Two Cases of Broken Wings

by George Goens

Many of us know broken-wing superintendents. It is a difficult situation. It is particularly hard for any leader who takes the high road, makes decisions in the best interests of children and stands on principle against actions that are less than noble and forthright.

The two examples below describe real circumstances of capable superintendents who hit the glass wall and broke a wing. Each became a player, not a victim or complainer. Both have gone on with their careers in educational leadership. Bill and Janice are pseudonyms, but their stories are based on actual events.

A Residency Dispute

Bill resigned from his superintendency in a New England school district of 1,850 students on principle. The seven-member school board decided to enforce a residency requirement for the superintendent two years into his three-year contract after waiving the requirement he live in the school district at the time of his hiring.

The school district was trying to pass a bond referendum to improve the facilities at the same time. The controversy over his residency of the superintendent was getting in the way of educating the community about the facility needs.

Bill publicly informed the school board that he intended to resign at the end of the year to remove the controversy over his residency and to enable the district to focus on the need for new and renovated schools. He thought his conflict with the board over his residency distracted citizens from the larger issue of classroom needs.

Bill resigned, and the referendum passed. At the end of the school year he began an 18-month odyssey to find another superintendency. The path was difficult at times, but it led eventually to a successful end. Without holding an executive position while he searched, Bill worked with a superintendent search firm to present himself honestly and candidly about his situation, polished his resume, obtained a short-term position with a regional educational agency and honed his interviewing skills by getting assistance from a professional firm. Most importantly, he persevered courageously and professionally.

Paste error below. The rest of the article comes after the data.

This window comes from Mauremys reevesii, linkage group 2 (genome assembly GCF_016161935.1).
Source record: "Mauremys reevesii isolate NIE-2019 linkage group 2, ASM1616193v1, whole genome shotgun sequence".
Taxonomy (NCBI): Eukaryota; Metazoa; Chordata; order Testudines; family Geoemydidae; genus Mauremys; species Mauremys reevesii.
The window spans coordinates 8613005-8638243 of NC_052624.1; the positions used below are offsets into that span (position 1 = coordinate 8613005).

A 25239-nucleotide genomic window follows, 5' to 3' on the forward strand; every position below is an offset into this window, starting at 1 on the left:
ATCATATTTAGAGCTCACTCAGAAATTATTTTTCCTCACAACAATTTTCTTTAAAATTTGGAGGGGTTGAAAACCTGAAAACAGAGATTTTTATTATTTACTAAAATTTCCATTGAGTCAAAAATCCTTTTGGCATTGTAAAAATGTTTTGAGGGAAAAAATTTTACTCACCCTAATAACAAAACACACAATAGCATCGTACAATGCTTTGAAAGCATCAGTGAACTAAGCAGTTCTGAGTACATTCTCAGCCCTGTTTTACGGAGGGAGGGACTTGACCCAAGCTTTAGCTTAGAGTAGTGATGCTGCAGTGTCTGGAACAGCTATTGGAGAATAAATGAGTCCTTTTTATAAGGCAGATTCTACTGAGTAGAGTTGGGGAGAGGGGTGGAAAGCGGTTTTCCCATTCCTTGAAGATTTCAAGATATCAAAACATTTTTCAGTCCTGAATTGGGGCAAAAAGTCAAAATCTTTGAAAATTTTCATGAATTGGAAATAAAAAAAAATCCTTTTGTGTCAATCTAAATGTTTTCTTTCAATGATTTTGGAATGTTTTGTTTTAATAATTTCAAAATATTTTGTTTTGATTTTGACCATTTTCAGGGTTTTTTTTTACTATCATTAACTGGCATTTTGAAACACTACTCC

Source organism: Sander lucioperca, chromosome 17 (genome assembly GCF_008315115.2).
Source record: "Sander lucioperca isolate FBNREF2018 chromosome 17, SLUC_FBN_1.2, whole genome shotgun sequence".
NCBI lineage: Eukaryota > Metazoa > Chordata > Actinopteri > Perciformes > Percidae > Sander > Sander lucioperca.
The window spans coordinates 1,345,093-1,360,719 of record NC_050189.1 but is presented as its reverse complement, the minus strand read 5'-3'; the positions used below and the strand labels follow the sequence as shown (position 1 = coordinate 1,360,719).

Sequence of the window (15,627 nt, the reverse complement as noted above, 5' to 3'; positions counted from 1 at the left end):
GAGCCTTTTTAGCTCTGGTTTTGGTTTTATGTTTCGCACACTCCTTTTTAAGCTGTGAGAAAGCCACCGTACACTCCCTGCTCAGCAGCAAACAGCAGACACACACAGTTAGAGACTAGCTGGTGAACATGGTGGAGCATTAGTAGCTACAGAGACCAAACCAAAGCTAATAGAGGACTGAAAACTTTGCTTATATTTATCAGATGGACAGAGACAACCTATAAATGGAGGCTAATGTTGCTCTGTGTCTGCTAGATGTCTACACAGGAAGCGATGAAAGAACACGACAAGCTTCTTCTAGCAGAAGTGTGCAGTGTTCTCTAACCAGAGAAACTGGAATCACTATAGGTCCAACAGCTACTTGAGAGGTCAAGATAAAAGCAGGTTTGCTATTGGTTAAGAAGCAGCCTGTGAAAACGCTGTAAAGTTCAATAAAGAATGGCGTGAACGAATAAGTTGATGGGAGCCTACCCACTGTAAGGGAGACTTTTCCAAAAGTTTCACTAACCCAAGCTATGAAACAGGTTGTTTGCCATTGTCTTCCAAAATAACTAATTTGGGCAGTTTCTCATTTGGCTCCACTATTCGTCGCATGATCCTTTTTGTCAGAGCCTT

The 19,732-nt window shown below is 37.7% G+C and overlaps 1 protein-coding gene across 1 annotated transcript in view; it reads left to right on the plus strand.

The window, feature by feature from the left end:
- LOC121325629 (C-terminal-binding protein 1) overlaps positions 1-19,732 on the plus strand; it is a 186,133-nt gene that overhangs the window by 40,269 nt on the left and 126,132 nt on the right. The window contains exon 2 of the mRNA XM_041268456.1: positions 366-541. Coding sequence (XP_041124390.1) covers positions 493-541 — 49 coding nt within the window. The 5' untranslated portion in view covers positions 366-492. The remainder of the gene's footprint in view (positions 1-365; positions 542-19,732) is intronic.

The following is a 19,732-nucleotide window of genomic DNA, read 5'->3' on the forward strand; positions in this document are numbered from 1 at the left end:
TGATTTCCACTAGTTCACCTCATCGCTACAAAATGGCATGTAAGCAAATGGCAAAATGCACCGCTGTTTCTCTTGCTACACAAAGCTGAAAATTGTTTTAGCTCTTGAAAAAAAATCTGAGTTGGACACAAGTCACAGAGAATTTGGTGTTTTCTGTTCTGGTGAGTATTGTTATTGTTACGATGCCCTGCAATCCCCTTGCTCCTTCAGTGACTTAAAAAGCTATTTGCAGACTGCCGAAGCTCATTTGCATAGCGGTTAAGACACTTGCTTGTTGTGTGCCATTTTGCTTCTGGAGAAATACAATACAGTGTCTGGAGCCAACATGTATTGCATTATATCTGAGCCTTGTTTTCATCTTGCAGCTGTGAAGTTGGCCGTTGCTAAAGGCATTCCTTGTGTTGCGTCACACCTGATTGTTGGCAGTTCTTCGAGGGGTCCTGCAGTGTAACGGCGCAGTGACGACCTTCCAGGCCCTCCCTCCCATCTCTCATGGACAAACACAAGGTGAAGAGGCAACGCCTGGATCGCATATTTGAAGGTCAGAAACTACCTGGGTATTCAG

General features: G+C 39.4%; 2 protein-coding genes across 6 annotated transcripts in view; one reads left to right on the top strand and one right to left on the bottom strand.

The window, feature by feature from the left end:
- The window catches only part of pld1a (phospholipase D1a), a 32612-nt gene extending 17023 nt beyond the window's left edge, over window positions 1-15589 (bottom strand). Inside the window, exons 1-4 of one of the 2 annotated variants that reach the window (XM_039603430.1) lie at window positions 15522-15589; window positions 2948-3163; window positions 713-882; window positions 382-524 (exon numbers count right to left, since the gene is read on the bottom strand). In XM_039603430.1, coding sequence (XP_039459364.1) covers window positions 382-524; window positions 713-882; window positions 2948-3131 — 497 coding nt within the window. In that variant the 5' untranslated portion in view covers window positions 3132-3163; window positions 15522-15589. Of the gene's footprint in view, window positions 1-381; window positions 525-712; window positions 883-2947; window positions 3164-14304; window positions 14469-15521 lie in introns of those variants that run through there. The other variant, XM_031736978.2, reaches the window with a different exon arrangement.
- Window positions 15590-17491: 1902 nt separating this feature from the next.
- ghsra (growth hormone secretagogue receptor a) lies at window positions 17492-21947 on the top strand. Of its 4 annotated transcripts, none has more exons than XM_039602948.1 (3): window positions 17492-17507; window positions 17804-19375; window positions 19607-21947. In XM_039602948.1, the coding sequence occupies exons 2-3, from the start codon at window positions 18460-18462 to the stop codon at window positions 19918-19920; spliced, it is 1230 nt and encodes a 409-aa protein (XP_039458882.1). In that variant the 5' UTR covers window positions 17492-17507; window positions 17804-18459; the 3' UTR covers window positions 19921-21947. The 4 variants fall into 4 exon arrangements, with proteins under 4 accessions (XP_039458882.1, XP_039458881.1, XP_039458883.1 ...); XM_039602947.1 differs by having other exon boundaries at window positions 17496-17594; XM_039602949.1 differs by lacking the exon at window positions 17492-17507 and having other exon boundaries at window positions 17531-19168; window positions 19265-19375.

Undermined Authority

Janice was a noted superintendent in the Southwest who developed a highly recognized and capable administrative team. She brought about some much needed changes to a largely successful but complacent suburban school district of 3,000 students.

During a board election, however, a powerful and politically connected woman in the community got elected. She scheduled a lunch with Janice soon after assuming office, at which time she asked for preference for a friend in the hiring process for a coordinator’s position. Janice informed her that no political favoritism was going to take place and that it was inappropriate for her to ask for political or personal favors.

Incensed, the new board member then worked to undermine Janice in the community and among other political leaders during the following year. She gained a few allies, which compromised Janice’s effectiveness and eventually led her to accept a contract buyout.

The school board’s attorney, who negotiated the buyout agreement, was willing to talk to prospective employers about Janice’s excellent work record, her credibility and competence. He explained the context and circumstances and the fact that the buyout did not stem from her ability, record or integrity. The strong recommendation and her upfront, professional candor helped Janice obtain another position in the superintendency.